He wanders, and learns, from the Eastern Hemisphere to the Western, and it won’t be hard to imagine the extension of his vision resulted from his travel. More peculiarly, he connects his thoughts, like a hovering kite with a long and unbroken string, to the “root”, his motherland. The striking contrast shakes the string to “the kite” until a trembling voice has passed through from his poetry to his readers.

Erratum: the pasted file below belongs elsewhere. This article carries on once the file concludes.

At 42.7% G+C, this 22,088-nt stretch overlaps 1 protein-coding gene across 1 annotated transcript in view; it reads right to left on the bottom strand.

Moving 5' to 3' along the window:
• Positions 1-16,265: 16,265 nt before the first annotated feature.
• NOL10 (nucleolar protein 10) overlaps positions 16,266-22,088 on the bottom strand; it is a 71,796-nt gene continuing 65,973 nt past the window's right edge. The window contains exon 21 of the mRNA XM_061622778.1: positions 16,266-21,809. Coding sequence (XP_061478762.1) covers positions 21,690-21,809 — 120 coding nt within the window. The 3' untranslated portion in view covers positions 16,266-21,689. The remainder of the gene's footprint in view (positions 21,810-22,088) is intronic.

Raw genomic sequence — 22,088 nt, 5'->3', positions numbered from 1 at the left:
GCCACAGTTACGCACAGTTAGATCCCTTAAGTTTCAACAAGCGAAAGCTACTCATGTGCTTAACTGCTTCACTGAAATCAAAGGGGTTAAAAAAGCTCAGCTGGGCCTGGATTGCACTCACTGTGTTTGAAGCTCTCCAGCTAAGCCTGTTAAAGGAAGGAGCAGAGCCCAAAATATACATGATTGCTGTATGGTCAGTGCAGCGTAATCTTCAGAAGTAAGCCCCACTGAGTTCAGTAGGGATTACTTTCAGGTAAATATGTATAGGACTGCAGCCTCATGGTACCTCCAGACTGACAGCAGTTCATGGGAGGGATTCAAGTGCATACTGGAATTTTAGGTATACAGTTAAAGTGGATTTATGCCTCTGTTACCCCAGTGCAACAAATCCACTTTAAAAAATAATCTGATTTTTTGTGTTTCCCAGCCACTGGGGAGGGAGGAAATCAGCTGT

​Chuan Sha does not intend to forget his past. His laughter and cries all focus on one word: Love. It is this love that created the string to the kite, and it is this love that made the poet utter so meaningful a whisper, and so deep a roar.

​Much more about Chuan Sha and other authors to come!

%d bloggers like this: